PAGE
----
However, a small percentage of patients will require further surgery. As part of this so-called revision operation, drains must then be placed. These are plastic tubes that transport blood, wound secretions and other accumulations of fluid to the outside.

In addition, complications in the treatment of breast cancer often occur as side effects of the chosen therapy. The cells in the gastrointestinal tract and hair divide as often as cancer cells. As a result, they often suffer very severely from chemotherapy. Nausea, vomiting and gastrointestinal bleeding occur. The hair falls out and does not renew itself while chemotherapy continues.

When should you go to the doctor?

If you feel your chest yourself regularly, you can detect any changes faster and more easily. It could be anything. Skin changes on the nipple, retraction of the nipple, or fluid leakage from the nipple should be examined by the gynecologist as soon as possible and without waiting. Skin changes on the breast that resemble orange peel are also among the warning signs.

A sudden change in the size of one of the breasts or changes in the mobility of the breast can also be signs that breast cancer is present. Pain rarely occurs with breast cancer, but if there is burning pain in the chest, a visit to the gynecologist is strongly recommended.

If swelling of the lymph nodes under the arm is found when palpating the chest, it should also be monitored. Lymph node swellings can of course also have harmless reasons. A quick clarification with the gynecologist is necessary here. Only then can further examinations such as mammography and ultrasound clarify what these changes are. Very often there is a harmless explanation, but a timely visit to the doctor can also be life-saving.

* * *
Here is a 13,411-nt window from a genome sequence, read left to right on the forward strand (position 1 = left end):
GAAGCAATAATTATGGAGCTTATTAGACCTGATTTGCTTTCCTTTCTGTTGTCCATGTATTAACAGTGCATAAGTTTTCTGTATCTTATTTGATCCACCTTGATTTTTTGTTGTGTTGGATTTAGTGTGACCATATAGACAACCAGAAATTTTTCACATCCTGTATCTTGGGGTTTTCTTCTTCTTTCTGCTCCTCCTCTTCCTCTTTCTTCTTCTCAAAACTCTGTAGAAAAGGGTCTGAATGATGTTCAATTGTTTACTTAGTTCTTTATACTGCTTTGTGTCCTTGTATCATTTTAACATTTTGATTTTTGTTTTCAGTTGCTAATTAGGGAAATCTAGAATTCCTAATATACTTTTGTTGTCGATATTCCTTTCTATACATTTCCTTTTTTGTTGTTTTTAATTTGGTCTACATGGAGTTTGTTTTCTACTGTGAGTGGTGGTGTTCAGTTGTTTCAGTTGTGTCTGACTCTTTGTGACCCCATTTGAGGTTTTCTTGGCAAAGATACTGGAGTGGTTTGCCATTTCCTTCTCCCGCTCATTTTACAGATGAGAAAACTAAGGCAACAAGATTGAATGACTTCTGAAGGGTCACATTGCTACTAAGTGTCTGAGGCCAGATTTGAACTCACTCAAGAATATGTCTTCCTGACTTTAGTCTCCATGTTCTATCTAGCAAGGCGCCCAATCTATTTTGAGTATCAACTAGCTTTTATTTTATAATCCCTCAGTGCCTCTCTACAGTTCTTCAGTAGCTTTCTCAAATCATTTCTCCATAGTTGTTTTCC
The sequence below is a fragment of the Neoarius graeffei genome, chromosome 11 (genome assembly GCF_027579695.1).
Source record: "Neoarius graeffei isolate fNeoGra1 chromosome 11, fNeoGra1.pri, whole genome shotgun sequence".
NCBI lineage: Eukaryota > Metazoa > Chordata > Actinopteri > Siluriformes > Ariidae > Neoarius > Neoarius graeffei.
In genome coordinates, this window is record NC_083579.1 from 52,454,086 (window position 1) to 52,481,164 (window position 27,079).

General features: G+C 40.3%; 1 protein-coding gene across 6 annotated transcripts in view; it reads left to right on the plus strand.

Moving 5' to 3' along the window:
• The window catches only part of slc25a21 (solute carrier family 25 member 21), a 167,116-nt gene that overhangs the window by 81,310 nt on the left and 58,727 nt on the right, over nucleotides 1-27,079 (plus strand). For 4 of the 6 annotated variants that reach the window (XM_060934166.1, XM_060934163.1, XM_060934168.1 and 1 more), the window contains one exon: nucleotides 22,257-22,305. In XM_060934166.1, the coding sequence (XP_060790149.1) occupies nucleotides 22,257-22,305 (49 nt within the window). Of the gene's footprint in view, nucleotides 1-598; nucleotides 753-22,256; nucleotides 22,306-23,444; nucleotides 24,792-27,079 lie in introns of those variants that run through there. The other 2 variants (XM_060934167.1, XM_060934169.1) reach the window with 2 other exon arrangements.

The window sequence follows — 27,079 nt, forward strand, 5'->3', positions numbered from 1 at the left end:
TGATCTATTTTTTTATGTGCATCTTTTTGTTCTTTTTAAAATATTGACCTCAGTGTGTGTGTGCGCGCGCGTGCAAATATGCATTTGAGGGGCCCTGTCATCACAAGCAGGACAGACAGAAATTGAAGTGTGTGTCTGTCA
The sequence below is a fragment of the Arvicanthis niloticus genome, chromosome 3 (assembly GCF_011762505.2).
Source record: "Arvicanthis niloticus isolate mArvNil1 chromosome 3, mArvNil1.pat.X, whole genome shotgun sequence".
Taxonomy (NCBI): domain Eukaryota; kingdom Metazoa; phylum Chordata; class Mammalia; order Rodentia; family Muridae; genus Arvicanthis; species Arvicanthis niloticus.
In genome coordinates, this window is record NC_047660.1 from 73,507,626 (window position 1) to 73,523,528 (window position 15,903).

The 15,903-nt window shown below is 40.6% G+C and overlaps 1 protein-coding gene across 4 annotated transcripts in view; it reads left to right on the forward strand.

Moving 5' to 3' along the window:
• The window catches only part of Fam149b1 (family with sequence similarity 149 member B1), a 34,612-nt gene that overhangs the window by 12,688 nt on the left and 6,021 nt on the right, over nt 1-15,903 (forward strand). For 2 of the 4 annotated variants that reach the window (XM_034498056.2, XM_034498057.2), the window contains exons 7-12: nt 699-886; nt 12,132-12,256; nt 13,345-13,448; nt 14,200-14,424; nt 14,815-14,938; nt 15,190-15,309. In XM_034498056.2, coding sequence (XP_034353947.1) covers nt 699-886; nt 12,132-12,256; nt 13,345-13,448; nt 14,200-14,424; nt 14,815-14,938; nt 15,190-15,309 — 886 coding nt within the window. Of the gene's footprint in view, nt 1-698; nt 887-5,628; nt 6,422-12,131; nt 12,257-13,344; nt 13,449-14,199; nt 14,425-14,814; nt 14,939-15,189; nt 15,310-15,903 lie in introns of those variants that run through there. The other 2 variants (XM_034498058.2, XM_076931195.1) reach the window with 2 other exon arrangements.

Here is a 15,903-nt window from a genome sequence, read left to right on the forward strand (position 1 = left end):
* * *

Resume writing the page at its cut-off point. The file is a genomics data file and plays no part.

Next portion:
Treatment & Therapy

Surgical therapy comes first in breast cancer. If possible, surgery is performed to conserve the breast. Accordingly, only the tumor is removed with a sufficient safety margin. However, if the tumor is localized in several places (multicentric), if it is very large in relation to the remaining breast or if it is already caked with skin or pectoralis muscle, the entire breast must be removed (ablation).

In the case of invasive breast cancer, the sentinel lymph node is also removed intraoperatively. Only if this is histologically affected, level II and III of the axillary (armpit) lymph nodes are also resected. If the surgery was performed to conserve the breast, irradiation of the remaining breast is mandatory. After an ablatio mammae, a decision is made based on the risk factors, tumor stage and the patient’s wishes. In addition, chemotherapy can be carried out. If the tumor is very large or if there is inflammatory breast cancer, a so-called neoadjuvant therapy can also be carried out before the operation to reduce the tumor mass.

Postoperative chemotherapy is carried out depending on the risk constellation, tumor stage and metastasis. If the breast cancer develops hormone receptors, hormone therapy (depending on the menopausal status) should be used as an adjuvant. This therapy is used as a direct measure, but also to prevent relapse. Tumor-specific antibodies (Herceptin) are a very recent form of therapy. This antibody against the Her-2 / neu receptor is mainly used in metastatic breast cancer.

Outlook & forecast

The prognosis for breast cancer has improved considerably in recent years. With early diagnosis and prompt treatment, the chance of a cure for breast cancer is extremely good. Measured from the time the disease was diagnosed after 5 years, almost 90% of 100 patients are still alive. If no further complications arise, most patients can be discharged as cured after surgery and subsequent cancer therapy.